Local News, News, Top Video, Weather, Winter Weather

Snow day costs the state extra in overtime pay

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PROVIDENCE, R.I. (WPRI) — Some state employees were paid overtime to go to work during what turned out to be a mostly dry workday on Wednesday, after the decision to close state offices triggered overtime pay for essential workers.

Gov. Gina Raimondo elected to close state offices due to predicted snow, telling all non-essential employees to stay home. The decision was made Tuesday night, when forecasts called for a possible messy evening commute. The morning commute was expected to be fine.

According to a Department of Administration memo sent to department heads and payroll officers, non-essential workers on the 8:30 am to 4:30 pm shift stayed home and were compensated like a typical workday. Essential workers who needed to work during the snow day were paid time and a half, and correctional officers were paid double time and a half, per the union contract.

While the costs of Wednesday’s snow day has not yet been calculated, Department of Administration spokesperson Brenna McCabe said the personnel overtime costs from a previous storm-related state office closure totaled $310,000. Some of those costs were part of the RIDOT winter storm budget, which includes labor costs.

The $19.3 million RIDOT budget still had $3 million remaining for the season before Wednesday’s storm, according to a spokesperson.

Raimondo defended the decision to close state offices despite some criticism, after snow did not begin to fall until the afternoon, leaving the roads wet but not snowy during the evening commute.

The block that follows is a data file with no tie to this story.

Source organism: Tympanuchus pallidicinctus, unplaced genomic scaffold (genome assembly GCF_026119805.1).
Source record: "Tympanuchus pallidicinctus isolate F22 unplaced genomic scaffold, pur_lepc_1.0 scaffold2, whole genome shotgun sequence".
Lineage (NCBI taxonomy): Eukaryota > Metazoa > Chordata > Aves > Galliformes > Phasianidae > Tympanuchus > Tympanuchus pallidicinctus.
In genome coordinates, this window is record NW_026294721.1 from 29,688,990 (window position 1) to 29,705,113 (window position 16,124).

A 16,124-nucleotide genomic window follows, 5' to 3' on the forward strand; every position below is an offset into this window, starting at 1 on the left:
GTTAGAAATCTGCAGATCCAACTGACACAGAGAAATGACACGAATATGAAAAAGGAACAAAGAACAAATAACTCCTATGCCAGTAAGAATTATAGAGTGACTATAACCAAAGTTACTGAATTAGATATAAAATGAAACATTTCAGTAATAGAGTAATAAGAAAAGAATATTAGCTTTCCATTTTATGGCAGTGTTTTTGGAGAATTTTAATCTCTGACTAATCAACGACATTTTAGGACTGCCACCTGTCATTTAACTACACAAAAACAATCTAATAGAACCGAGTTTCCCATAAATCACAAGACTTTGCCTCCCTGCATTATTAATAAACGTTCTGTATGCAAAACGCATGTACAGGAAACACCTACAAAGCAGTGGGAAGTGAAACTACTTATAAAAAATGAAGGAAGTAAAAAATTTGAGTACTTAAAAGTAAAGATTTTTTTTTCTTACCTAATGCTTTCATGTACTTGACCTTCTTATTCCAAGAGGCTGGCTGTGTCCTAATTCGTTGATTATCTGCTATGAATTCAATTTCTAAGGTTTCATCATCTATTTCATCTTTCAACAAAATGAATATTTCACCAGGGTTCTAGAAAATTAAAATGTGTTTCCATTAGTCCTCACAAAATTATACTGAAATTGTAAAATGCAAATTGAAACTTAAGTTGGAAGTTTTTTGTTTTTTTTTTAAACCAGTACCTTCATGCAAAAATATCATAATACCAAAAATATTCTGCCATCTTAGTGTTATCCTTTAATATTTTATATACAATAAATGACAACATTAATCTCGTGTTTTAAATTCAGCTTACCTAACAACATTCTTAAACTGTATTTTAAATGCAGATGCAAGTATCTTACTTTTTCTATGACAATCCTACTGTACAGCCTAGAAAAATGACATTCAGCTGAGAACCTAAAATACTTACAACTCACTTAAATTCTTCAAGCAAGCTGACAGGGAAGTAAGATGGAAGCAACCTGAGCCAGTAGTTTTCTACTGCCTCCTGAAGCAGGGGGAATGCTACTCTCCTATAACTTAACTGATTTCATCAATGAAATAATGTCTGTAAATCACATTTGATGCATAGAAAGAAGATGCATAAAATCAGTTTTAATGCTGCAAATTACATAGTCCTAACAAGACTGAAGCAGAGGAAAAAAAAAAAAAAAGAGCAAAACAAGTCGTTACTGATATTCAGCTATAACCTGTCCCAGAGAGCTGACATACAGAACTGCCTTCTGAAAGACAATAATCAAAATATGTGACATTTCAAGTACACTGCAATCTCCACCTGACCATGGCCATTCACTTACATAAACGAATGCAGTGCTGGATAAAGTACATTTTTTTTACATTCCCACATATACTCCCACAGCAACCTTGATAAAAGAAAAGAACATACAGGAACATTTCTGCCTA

”Storms are expensive,” Raimondo said in a noontime news conference. “We prepare for it, we err on the side of safety. Storms bring with them expenses: salt, plows, trucks, etc. We’re prepared for it and we knew that when we made that decision.”

The state relies on forecasts from the National Weather Service and the State Meteorologist when deciding whether to close state offices.

”We make decisions based on the information we have at the moment we make the decision,” EMA Director Peter Gaynor said in an interview Wednesday. “These things can go either way in a minute, so in this case I think we erred on the side of public safety, which we always do. Sometimes it turns out exactly how you think it is, and sometimes it doesn’t. I think that’s just weather in New England.”

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Local News, News, Providence, Top Video, Weather, Winter Weather

City officials urge drivers to obey parking bans

PINPOINT CLOSING NETWORK: Latest closings, delays and parking bans »

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PROVIDENCE, R.I. (WPRI) — While the condition of the roads Sunday night widely depended on location, many cities and towns had one thing in common – parking bans.

Providence is one of dozens of communities that put parking restrictions in effect so crews could plow the roads curb to curb. The ban went into effect at 12:01 a.m. and ends at 6 a.m.

“We need people to pay attention to that parking ban and not park on the street…There will be police and tow trucks out that will be removing cars that choose to ignore the parking ban,” said Kevin Kugel, the director of the Providence Emergency Management Agency.